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Developments in social housing: December 2013

We highlight some of the current issues in social housing law, including matters concerning anti-social behaviour, policy, regulation, rent and welfare reform.

Anti-Social Behaviour

  • Figures from the Department for Communities and Local Government published on 25 November 2013 showed that 18 months in to the 3-year Troubled Families programme, over 62,000 families are being worked with and over 22,000 have been turned around: with children back in school; levels of youth crime and anti-social behaviour significantly reduced; and over 1,400 adults from some of England’s hardest-to-help households now in continuous work.The statistics also showed that 92,000 families - over 3 quarters of the 120,000 - have now been identified by councils as meeting the criteria for the payment-by-results programme.
  • The Anti-Social Behaviour, Crime & Policing Bill is facing a rocky passage through the House of Lords in so far as the proposed new injunctions to prevent nuisance & annoyance (IPNAs) are concerned. This includes an amendment to change the standard of proof to "beyond reasonable doubt". Read the CIH briefing on the proposed amendments.
  • Draft Guidance to the proposed new ASB behaviours contained in the Anti-Social Behaviour, Crime & Policing Bill was published by the Home Office in October 2013. Read the guidance.

Civil Procedure

  • The ramifications of the Court of Appeal's judgment in Andrew Mitchell v News Group Newspapers Ltd [2013] EWCA Civ 1526 are explained in Charles Bagot's article.
  • Controversial Guidance has been produced on how the Administrative Court will approach the question of costs on judicial review claims that have otherwise been settled and submitted to the court for approval after 20 November 2013. Read the guidance
  • Read the Judiciary's Guide to assist litigants in person.

Human Rights

  • Andy Lane has written for the "Local Government Lawyer" on two recent ECtHR decisions. Read Andy's article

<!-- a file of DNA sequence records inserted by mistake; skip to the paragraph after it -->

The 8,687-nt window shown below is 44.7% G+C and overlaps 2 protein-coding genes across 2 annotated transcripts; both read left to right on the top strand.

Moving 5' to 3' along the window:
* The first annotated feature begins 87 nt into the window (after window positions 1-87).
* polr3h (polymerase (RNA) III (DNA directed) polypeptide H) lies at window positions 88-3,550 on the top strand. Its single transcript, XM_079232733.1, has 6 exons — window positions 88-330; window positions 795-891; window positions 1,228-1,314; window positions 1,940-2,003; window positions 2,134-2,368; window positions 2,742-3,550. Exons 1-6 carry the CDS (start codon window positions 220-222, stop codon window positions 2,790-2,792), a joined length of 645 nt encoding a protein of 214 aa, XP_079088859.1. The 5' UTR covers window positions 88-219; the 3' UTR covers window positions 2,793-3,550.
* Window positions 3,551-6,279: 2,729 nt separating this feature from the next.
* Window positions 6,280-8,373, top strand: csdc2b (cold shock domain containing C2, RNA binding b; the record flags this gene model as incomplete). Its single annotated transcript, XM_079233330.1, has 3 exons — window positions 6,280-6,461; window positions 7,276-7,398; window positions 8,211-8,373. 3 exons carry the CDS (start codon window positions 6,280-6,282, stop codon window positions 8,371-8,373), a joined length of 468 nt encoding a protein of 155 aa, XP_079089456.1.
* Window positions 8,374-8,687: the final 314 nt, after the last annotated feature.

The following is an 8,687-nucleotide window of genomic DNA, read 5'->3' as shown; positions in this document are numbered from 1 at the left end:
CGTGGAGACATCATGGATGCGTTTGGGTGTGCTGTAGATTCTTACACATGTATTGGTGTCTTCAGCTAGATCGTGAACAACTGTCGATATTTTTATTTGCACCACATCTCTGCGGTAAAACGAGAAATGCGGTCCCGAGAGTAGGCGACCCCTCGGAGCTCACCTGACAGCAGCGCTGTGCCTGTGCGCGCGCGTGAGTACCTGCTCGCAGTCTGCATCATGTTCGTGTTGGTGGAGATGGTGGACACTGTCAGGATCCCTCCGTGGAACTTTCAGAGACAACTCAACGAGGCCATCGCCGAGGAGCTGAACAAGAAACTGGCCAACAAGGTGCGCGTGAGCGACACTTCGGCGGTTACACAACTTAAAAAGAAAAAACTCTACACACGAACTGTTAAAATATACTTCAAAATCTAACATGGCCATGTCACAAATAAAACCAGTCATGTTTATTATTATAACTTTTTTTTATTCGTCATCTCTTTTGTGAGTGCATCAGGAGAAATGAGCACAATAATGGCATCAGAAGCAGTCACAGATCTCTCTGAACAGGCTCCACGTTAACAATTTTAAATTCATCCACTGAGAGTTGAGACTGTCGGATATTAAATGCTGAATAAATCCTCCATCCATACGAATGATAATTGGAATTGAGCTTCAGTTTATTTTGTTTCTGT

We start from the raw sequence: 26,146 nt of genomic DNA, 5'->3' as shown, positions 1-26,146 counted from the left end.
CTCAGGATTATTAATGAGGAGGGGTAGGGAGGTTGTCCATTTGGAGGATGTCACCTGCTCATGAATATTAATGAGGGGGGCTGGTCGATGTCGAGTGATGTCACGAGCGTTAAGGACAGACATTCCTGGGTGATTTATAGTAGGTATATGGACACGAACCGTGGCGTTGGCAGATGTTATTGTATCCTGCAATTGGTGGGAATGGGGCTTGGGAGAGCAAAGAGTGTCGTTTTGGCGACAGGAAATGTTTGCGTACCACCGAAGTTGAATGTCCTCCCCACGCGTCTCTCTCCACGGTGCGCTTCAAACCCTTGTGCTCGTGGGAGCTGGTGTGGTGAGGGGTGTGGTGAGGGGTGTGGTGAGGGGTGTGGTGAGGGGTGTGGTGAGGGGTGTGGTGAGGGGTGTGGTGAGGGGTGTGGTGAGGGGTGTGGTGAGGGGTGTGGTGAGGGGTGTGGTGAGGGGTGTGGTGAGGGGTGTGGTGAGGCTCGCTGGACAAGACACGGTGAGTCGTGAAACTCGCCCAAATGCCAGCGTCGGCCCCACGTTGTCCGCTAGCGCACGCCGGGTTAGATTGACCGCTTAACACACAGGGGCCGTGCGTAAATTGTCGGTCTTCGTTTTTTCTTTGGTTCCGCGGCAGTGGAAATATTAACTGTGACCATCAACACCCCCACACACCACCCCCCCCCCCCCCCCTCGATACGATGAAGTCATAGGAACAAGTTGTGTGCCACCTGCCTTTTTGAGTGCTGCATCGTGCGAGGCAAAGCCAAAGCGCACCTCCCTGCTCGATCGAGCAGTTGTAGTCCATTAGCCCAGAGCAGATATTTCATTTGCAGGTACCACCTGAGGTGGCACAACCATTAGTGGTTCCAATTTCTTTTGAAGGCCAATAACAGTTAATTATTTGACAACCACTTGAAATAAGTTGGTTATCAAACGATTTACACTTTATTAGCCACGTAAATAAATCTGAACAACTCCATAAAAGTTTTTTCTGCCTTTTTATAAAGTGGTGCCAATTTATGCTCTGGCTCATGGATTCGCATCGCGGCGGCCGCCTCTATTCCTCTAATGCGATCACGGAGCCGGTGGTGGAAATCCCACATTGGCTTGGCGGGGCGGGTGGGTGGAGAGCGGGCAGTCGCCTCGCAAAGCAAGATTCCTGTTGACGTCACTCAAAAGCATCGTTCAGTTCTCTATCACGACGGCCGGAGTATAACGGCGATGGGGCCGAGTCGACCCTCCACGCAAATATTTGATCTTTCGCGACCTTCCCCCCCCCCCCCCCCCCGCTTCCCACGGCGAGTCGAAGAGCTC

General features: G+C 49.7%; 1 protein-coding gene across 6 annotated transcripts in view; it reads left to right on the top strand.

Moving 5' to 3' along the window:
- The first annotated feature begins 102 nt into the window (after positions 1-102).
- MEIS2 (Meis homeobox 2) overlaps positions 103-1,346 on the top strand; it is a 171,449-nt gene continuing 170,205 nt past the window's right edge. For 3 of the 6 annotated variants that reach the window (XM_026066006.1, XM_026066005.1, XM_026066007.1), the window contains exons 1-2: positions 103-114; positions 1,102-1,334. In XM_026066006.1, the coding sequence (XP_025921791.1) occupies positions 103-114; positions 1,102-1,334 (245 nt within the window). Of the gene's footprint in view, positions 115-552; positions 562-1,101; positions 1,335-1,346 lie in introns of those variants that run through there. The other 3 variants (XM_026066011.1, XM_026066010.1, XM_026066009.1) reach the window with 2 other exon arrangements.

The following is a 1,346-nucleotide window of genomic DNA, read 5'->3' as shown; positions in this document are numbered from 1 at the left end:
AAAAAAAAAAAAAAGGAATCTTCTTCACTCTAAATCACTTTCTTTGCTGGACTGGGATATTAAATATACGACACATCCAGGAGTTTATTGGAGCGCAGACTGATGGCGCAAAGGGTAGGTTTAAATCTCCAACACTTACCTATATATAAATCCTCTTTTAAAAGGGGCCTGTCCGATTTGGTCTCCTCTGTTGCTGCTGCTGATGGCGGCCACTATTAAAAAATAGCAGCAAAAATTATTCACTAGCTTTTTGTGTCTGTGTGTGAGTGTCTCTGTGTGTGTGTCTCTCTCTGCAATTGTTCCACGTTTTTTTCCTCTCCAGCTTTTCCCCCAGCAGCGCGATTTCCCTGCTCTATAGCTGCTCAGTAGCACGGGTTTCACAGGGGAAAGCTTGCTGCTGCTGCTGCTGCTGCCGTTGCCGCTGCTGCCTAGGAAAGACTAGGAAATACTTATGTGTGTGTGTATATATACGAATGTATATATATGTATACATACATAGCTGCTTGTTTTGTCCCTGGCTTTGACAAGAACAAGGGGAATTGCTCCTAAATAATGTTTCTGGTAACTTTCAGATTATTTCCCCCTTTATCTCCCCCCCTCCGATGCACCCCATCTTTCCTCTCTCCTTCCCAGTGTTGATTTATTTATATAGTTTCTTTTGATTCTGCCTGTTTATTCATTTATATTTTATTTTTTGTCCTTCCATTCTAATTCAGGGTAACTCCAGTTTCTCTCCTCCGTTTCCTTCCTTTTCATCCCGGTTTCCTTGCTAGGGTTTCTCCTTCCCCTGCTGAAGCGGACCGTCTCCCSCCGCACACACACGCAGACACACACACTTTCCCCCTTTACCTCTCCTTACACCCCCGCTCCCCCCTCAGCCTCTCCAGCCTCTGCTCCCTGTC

• Just when you thought Pinnock was "done and dusted"...well now it is. The ECtHR decides Pinnock/Walker v UK is inadmissible...the possession order decision was proportionate to a legitimate aim. View the decision
  • View the Winterstein v France judgment of the ECtHR which concerns the eviction of travellers and article 8.

Private Registered Providers

Social Housing Fraud

  • Anna Tkaczynska has been instructed in an early attempted use of the unlawful profit orders brought in by the Prevention of Social Housing Fraud Act 2013. Read Inside Housing's article

Welfare Reform

  • Dean Underwood has produced an excellent analysis of the benefit cap judicial review judgment in R(on the application of JS & Ors) v The Secretary of State for Work and Pensions and (1) Child Poverty Action Group (2) Shelter Children’s Legal Services (Interveners) [2013] EWHC 3350 (QB) - due to be heard by the Court of Appeal in January 2014. His article, published first by Hardwicke, was run later by the Local Government Lawyer. Read Dean's article.
  • Following that judgment, Dean was instructed to represent a London local authority in a judicial review of its decision not to continue Discretionary Housing Payments for a woman with eight children, whose income had been cut significantly by both the Local Housing Allowance and the benefit cap.  Her accommodation was too expensive as a consequence and she had, it was claimed, been unable to find suitable alternative accommodation in London. The claim gave rise to interesting issues of both law and practice: to what extent did Article 8 ECHR impose on the local authority a positive obligation to provide welfare support; and could the claimant reasonably be expected in the circumstances to seek accommodation outside of London. The claim, heard by Elizabeth Cooke of the Law Commission, sitting as a deputy High Court Judge, settled at court.  It is unlikely, however, to be the last such claim in the wake of welfare reform.  Indeed, it is anticipated with some confidence that welfare reform will give rise to an increase in, among other claims, attempts to judicially review decisions about the allocation of Discretionary Housing Payments. Time will surely tell whether that confidence is well-placed. 
  • View a House of Commons Library Note on the Government's approach of the direct payment of the Universal Credit housing component to tenants.
  • A House of Commons Library Note has been produced on 11 November 2013 on the living wage. Read the note
  • View an updated briefing note in relation to  under-occupation and the bedroom tax.
  • The "Gorry Regulations" on the exemption from the bedroom tax rules of disabled children unable to share a bedroom have finally been produced and come into force on 4 December 2013. Read the regulations.